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Supporting people affected by Charcot-Marie-Tooth disease.

Exercise

Muscle strength and stamina are important factors in how much your CMT will affect you later in life.

Teenage years are the easiest time for building up strength and endurance as your blood is full of growth hormones and adrenaline. If you push yourself now, you’ll be knackered for a few days but you will get a continued benefit for years to come.

If it’s hard to motivate yourself,  visualise yourself in 5 years time – If you carry on in the same way will your legs hurt more or less than they do now?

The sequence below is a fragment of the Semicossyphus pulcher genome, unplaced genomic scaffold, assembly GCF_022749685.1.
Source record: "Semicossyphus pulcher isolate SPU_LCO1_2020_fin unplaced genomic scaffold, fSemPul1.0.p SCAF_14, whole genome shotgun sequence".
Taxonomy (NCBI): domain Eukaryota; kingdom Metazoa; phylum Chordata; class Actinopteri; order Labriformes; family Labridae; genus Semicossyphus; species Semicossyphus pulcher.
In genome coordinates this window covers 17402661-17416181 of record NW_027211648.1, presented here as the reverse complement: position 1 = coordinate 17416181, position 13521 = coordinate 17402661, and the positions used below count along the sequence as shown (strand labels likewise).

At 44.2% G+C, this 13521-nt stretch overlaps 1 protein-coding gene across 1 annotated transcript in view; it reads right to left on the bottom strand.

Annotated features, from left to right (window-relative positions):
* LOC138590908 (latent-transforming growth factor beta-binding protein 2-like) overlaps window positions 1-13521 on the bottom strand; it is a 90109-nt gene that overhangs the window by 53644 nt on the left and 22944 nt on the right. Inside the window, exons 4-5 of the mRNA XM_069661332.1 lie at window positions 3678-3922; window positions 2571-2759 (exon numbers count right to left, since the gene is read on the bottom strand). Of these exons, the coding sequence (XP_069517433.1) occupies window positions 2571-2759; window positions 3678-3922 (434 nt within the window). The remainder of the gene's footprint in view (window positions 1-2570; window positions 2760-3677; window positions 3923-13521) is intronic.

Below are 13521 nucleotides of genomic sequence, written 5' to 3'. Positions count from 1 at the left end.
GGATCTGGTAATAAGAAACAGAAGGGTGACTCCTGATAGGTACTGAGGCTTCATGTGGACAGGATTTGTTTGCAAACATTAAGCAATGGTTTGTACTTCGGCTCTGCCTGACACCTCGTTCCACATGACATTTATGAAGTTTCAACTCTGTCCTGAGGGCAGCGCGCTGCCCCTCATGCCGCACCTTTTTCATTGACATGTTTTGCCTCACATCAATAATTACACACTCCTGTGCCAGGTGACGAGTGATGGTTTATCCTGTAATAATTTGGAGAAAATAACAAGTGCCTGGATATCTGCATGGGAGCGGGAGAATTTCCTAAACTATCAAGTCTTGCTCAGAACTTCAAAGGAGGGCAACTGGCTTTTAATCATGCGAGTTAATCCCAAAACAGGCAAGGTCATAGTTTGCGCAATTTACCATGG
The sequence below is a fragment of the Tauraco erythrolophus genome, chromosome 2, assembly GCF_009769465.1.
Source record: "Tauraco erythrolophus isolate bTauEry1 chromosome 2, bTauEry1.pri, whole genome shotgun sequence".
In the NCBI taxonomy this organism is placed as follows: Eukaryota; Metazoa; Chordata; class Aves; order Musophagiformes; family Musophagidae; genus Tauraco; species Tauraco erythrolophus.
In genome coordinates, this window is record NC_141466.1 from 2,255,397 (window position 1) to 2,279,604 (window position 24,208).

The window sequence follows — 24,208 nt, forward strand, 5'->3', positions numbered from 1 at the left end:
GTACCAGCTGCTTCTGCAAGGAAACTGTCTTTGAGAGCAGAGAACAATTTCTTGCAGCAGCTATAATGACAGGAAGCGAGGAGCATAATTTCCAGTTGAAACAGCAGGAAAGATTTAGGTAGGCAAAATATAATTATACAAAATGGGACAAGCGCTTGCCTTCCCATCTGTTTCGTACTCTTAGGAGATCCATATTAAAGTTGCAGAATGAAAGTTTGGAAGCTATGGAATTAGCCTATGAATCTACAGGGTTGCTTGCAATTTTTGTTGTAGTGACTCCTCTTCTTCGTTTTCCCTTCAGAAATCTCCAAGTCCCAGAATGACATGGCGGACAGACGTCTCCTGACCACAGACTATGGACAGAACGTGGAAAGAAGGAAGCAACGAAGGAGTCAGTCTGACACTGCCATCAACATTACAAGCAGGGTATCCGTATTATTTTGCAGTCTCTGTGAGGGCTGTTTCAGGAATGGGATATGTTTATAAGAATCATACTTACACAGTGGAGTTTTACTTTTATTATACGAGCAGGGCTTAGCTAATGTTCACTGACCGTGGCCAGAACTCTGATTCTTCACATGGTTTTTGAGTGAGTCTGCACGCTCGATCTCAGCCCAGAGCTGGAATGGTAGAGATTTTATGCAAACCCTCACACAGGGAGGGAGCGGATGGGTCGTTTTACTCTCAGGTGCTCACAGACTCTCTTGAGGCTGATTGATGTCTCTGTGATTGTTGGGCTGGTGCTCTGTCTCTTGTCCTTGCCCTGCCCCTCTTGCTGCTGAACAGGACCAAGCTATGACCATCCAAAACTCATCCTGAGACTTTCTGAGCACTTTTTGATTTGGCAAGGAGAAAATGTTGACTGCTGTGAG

Don’t think of exercise as something about losing weight or having big muscles – just doing something to keep muscles stretched and joints flexible.

And lets be honest for a change – physio is code for ‘go and get moaned at by someone who looks like they should be in an art gallery for humans, print off some diagrams to remind you how to do the painful exercises at home, then find the crib sheets 6 months later at the back of the cupboard where you keep the night splints you have never worn.’

BUT – it does help, trust me!  It really does!

Check out this new guide, published by our friends at the Muscular Dystrophy Campaign, for lots of hints and tips.  I know it says for adults, but lots of it will work for you too.

Exercise-advice-for-adults-051214

 

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